As you may have read in the papers on May 5 and 6, a study has found that people on the Oregon Health Plan were not necessarily in better health than those who were not on the plan. It did find that those on the plan used health care services more and did not face catastrophic medical bills, which is nice for them.
The study, by researchers at Harvard and MIT, was based on a comparison of about 6,400 people who won a lottery to get on the Oregon plan in 2008 and 5,800 others who tried to get on it but didn't make it. The findings seem to undercut one of the main ideas of expanding the state-federal Medicaid program, as Oregon is doing under Obamacare.
The idea is to expand the program with more and better services for more people so as to save money in the long run. But if people getting treatment are in no better health in the long run, the expenses will just keep piling up, and savings will never come about.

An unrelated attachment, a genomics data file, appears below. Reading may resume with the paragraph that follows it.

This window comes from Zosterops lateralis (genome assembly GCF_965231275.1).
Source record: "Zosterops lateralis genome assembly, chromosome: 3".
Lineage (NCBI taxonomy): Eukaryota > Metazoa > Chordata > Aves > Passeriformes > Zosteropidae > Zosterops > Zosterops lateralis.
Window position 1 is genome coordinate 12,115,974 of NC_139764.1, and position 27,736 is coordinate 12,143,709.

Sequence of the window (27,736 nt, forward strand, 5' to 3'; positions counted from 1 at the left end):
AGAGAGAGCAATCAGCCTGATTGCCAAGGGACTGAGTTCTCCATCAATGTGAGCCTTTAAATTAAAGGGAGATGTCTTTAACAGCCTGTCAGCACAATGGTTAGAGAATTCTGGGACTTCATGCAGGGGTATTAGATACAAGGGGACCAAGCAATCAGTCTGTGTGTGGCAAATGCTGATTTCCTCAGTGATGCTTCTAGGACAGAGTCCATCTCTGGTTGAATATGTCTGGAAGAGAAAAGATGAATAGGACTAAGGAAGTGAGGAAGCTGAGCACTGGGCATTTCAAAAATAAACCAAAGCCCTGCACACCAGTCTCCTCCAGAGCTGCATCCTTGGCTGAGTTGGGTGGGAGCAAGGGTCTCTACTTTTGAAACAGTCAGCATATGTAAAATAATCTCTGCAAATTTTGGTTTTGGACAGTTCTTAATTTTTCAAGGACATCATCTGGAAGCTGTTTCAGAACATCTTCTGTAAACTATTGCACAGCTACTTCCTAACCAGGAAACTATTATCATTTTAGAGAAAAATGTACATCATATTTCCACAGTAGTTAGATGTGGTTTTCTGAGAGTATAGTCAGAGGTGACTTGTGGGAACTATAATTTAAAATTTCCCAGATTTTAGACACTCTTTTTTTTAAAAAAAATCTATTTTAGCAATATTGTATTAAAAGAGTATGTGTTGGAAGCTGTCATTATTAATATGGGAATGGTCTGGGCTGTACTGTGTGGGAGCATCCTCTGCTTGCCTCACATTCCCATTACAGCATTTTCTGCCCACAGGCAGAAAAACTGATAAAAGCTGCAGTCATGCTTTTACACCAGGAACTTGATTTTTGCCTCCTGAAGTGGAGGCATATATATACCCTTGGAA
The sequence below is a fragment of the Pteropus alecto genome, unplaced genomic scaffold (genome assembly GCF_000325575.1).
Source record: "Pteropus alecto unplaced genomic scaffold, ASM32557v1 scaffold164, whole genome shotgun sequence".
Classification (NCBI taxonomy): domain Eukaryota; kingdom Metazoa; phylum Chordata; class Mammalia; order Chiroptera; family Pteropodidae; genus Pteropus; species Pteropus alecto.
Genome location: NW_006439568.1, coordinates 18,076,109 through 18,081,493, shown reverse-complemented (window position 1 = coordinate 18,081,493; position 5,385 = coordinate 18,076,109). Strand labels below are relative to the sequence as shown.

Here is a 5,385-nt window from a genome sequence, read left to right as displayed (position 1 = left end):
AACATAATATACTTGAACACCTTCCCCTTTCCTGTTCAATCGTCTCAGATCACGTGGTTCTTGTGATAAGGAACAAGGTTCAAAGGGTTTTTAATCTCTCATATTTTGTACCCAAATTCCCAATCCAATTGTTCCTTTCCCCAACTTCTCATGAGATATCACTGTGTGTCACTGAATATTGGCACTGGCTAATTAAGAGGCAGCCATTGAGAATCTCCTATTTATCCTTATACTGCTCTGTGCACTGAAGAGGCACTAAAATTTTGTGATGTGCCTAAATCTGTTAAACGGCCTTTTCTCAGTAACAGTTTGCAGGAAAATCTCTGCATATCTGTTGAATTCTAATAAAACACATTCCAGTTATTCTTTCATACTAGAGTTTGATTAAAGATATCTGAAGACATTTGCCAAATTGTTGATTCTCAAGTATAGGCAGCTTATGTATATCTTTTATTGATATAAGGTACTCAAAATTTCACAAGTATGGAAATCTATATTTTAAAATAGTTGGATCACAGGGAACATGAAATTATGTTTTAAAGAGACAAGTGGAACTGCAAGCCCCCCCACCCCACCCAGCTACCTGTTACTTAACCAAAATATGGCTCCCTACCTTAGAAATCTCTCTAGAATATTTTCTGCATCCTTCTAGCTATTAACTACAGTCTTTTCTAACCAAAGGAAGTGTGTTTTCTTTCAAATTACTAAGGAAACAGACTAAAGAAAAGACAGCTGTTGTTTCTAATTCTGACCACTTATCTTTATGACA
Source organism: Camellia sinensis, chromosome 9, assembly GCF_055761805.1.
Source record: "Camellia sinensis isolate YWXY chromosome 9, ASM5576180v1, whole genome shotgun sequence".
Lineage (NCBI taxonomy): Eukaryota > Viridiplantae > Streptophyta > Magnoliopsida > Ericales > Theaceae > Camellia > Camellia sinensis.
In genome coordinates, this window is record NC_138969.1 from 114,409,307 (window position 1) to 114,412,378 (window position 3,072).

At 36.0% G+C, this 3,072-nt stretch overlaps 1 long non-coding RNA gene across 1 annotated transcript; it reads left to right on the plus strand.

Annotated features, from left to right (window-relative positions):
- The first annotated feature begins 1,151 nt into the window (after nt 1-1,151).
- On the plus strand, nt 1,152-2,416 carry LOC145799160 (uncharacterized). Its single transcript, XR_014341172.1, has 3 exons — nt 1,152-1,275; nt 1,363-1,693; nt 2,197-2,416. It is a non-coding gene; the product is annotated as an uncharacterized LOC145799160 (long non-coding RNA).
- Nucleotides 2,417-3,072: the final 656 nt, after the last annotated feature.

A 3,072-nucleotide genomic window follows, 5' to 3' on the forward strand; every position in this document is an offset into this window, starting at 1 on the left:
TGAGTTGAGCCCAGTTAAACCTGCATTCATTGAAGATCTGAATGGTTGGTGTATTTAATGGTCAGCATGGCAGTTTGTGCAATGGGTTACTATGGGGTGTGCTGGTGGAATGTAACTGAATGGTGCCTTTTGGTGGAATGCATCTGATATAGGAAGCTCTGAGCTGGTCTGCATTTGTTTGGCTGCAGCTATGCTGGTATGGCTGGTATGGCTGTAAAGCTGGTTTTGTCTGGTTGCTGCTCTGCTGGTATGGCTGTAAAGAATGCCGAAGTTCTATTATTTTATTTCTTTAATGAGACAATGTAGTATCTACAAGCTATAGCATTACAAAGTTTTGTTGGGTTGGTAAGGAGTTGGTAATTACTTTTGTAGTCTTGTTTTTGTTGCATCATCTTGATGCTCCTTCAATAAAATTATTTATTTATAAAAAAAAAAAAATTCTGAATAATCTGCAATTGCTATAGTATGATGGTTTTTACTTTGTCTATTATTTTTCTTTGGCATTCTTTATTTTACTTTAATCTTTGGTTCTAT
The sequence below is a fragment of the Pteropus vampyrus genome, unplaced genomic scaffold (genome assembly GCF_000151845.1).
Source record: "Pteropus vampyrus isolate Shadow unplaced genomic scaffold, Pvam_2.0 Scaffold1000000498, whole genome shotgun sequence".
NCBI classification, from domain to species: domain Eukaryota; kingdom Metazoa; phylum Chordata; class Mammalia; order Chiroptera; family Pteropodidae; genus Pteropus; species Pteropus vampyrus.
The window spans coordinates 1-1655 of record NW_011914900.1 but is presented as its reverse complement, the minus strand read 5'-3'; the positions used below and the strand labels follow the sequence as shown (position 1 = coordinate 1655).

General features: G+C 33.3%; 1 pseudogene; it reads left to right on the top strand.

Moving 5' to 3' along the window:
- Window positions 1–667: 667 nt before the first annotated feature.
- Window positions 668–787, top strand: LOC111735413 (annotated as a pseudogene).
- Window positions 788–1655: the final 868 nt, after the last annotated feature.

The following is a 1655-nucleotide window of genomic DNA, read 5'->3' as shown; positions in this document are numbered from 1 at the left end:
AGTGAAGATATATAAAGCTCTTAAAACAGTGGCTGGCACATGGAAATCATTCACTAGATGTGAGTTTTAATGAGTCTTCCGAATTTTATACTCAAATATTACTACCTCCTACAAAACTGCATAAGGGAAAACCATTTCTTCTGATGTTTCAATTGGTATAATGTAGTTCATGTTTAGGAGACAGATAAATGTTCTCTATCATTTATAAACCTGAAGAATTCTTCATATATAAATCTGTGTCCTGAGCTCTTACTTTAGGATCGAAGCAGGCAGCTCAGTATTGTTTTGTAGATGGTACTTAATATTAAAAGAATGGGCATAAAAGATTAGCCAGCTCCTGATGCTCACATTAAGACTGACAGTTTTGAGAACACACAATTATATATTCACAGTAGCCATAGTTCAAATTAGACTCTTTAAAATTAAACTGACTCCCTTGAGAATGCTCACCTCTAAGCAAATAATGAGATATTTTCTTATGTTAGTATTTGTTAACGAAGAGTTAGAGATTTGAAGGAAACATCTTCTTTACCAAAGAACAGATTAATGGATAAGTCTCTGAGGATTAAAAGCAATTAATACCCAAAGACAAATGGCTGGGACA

The study found that medical spending on the Medicaid group increased about 35 percent over the non-Medicaid control group. This might seem obvious. If there's more medical funding available, more is going to be spent. But sometimes it takes researchers from Harvard to confirm what otherwise is obvious on its face. (hh)
Rhea Graham responded via Facebook: What they should do is cover Smokeless Cannabis Remedies and let the people get over their pain and ailments using that instead of the pharmaceuticals which have side effects that are worse than the original condition most of the time. Many times topical remedies are all a person needs. Help stop the insanity!